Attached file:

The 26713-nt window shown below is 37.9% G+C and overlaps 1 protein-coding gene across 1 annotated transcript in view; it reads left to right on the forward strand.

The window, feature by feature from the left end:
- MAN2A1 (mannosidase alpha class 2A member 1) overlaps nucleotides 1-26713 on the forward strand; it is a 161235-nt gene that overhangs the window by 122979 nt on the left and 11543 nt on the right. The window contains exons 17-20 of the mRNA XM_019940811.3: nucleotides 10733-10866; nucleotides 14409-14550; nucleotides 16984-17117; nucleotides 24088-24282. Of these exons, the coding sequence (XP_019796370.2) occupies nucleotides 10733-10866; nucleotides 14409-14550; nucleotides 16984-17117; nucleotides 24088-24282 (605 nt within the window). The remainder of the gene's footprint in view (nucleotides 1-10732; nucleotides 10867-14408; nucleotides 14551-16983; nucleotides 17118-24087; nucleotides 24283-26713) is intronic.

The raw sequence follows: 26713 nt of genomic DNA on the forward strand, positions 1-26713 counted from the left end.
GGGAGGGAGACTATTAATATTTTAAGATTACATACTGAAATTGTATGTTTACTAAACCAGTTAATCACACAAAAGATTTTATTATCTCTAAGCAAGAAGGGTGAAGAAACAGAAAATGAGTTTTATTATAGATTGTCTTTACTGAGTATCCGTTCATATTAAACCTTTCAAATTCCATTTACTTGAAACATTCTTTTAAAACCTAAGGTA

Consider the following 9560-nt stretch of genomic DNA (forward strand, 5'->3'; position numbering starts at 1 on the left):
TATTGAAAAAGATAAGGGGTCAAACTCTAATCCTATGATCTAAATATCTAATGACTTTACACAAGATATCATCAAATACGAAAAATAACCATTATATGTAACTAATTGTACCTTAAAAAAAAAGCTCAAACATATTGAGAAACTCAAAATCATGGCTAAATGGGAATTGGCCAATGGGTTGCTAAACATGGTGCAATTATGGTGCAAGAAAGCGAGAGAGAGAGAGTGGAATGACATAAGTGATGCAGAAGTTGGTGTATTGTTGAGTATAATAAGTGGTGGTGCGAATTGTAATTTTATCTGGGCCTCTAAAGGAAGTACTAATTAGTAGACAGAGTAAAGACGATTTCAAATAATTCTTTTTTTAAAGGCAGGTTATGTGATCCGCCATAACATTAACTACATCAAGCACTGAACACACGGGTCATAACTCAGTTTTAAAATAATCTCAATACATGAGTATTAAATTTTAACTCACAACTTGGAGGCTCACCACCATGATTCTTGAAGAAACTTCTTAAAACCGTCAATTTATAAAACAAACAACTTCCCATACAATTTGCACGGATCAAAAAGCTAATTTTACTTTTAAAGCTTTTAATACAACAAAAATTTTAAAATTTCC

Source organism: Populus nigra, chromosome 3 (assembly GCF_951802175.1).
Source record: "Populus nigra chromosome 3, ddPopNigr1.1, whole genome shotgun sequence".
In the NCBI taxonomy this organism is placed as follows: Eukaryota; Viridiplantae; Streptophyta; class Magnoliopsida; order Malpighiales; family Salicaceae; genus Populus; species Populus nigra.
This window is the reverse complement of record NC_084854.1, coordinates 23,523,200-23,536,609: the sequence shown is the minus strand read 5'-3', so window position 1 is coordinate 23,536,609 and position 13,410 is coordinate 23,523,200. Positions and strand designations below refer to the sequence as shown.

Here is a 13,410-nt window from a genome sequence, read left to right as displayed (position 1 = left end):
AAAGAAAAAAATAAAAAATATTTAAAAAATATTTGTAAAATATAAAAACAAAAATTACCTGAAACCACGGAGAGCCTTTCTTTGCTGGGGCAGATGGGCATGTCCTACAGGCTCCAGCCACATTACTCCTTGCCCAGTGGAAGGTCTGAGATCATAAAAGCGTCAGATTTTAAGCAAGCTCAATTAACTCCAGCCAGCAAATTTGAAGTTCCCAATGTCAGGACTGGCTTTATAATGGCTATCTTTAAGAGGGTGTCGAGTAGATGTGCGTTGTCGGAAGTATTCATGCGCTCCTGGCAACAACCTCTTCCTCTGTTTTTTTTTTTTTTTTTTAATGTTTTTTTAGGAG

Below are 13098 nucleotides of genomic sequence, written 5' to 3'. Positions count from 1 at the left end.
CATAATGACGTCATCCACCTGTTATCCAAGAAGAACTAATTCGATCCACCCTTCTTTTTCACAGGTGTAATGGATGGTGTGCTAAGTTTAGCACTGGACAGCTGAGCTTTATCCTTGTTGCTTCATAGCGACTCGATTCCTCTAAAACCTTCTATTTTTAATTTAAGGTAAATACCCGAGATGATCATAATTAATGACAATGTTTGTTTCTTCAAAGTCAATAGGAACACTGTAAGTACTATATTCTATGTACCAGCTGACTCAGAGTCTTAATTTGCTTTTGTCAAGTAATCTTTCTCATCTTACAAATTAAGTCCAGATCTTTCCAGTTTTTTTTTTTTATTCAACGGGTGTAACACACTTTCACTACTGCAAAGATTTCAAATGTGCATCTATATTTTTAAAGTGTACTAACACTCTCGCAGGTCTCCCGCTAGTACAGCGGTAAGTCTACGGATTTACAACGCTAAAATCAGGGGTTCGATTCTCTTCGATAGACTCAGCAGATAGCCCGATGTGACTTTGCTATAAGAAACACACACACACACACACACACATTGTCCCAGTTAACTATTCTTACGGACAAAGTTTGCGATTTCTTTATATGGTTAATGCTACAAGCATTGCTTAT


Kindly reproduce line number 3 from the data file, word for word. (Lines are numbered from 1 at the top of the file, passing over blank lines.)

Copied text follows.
- MAN2A1 (mannosidase alpha class 2A member 1) overlaps nucleotides 1-26713 on the forward strand; it is a 161235-nt gene that overhangs the window by 122979 nt on the left and 11543 nt on the right. The window contains exons 17-20 of the mRNA XM_019940811.3: nucleotides 10733-10866; nucleotides 14409-14550; nucleotides 16984-17117; nucleotides 24088-24282. Of these exons, the coding sequence (XP_019796370.2) occupies nucleotides 10733-10866; nucleotides 14409-14550; nucleotides 16984-17117; nucleotides 24088-24282 (605 nt within the window). The remainder of the gene's footprint in view (nucleotides 1-10732; nucleotides 10867-14408; nucleotides 14551-16983; nucleotides 17118-24087; nucleotides 24283-26713) is intronic.